Further Thought: Read Ellen G. White, “The Privilege of Prayer”, pp. 93–104, in Steps to Christ.
“The work of restoration and reform carried on by the returned exiles, under the leadership of Zerubbabel, Ezra, and Nehemiah, presents a picture of a work of spiritual restoration that is to be wrought in the closing days of this earth’s history. The remnant of Israel were a feeble people, exposed to the ravages of their enemies; but through them God purposed to preserve in the earth a knowledge of Himself and of His law. They were the guardians of the true worship, the keepers of the holy oracles. Varied were the experiences that came to them as they rebuilt the temple and the wall of Jerusalem; strong was the opposition that they had to meet. Heavy were the burdens borne by the leaders in this work; but these men moved forward in unwavering confidence, in humility of spirit, and in firm reliance upon God, believing that He would cause His truth to triumph. Like King Hezekiah, Nehemiah ‘clave to the Lord, and departed not from following Him, but kept His commandments. … And the Lord was with him’. 2 Kings 18:6, 7” - Ellen G. White, Prophets and Kings, p. 677.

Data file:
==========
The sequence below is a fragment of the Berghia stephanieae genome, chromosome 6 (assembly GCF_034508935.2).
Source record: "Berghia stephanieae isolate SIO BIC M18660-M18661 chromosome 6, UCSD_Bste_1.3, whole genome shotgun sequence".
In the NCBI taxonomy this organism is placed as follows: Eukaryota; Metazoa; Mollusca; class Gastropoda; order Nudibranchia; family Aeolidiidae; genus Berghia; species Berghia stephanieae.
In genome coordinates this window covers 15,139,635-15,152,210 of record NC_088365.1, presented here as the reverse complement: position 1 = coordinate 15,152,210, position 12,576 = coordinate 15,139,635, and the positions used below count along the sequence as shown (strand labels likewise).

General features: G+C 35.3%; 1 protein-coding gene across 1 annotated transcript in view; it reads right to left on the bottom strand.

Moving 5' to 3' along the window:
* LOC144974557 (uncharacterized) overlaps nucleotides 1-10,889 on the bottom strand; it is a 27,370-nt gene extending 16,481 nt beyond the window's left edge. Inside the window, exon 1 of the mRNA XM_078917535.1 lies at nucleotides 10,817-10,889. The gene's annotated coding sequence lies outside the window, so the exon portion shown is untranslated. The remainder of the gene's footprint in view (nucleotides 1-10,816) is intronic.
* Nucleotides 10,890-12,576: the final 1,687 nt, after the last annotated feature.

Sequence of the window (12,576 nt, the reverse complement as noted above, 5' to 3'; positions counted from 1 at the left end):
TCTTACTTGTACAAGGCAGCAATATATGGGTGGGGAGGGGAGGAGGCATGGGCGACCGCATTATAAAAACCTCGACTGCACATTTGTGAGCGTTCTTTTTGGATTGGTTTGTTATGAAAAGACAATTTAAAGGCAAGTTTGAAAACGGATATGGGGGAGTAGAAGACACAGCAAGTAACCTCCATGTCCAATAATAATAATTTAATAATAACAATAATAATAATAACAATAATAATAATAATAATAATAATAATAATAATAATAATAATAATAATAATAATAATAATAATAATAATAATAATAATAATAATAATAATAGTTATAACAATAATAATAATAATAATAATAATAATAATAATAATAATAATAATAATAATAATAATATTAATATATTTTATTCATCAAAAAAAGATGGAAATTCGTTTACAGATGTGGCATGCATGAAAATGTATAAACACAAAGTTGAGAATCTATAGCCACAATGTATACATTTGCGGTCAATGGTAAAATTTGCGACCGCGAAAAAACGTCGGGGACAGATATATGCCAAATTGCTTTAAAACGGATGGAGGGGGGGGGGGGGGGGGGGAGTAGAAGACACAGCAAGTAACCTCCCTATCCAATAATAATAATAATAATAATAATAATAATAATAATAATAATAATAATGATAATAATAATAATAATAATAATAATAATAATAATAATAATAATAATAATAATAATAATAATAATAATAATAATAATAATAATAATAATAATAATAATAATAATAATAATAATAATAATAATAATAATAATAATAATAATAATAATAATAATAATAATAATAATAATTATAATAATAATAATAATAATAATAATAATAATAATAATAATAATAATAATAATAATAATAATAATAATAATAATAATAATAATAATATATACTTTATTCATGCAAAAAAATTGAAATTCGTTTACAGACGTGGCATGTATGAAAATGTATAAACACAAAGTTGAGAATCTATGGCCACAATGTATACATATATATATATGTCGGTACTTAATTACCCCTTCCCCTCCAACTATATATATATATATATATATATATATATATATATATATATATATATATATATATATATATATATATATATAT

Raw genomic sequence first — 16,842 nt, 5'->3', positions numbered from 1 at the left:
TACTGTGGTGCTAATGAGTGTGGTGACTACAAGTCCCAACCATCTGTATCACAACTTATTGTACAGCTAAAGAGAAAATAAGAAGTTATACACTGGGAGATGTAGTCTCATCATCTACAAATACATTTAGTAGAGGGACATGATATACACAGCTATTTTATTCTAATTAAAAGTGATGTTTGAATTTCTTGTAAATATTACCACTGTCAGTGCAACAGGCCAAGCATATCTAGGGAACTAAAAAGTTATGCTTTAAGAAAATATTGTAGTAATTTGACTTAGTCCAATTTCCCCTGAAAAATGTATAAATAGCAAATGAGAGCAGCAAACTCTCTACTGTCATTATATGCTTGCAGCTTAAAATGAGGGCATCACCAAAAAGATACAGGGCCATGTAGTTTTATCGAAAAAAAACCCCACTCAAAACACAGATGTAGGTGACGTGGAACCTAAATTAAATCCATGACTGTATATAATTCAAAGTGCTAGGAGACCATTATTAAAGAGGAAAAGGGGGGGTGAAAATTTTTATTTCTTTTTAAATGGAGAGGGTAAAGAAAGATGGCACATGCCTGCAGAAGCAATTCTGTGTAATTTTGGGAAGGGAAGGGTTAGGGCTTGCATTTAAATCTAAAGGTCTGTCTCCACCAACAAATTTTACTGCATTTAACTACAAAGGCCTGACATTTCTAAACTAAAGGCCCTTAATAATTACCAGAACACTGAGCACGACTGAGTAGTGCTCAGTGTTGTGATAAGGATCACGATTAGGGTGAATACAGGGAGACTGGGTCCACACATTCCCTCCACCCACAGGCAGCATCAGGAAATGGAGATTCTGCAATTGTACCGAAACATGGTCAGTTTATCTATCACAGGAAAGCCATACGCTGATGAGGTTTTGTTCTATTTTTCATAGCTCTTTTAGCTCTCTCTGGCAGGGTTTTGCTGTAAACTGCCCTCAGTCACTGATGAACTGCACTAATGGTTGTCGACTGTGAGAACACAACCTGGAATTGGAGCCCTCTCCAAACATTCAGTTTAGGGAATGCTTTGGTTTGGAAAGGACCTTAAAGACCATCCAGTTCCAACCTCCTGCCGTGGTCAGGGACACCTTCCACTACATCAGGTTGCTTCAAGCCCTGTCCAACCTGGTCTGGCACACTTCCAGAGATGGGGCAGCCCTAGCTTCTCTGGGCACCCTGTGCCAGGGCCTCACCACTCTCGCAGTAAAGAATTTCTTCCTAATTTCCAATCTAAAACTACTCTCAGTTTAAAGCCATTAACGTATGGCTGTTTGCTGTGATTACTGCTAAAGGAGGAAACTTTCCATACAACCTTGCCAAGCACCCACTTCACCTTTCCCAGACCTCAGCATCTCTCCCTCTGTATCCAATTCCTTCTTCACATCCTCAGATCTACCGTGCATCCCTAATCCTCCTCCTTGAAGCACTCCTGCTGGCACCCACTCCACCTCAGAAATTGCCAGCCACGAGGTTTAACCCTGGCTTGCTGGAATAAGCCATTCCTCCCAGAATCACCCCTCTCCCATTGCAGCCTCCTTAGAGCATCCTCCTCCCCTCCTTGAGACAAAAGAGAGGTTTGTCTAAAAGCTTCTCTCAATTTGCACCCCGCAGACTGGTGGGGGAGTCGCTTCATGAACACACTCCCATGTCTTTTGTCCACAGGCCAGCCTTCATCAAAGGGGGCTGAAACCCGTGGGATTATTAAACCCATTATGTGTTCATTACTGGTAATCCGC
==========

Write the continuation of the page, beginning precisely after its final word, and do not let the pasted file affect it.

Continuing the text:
- Why must we do all that we can before God to be supportive of our leaders?
- Why is the servant leadership style so difficult, demanding, and at the same time rewarding? Why is it so important for a Christian leader to be a servant, as well?
- In the beginning and at the end of the book, as well as in between, Nehemiah was praying. Both Ezra and Nehemiah were men of prayer. Count carefully how many times the word “prayer” or “prayed” is mentioned in the books of Ezra and Nehemiah. These leaders were constantly praying. What should that say to us about our own prayer lives?
- “For he held fast to the LORD; he did not depart from following Him, but kept His commandments, which the LORD had commanded Moses” (2 Kings 18:6, NKJV). How does one “hold fast to the LORD”? What does that mean? How does holding fast to the Lord relate to keeping His commandments?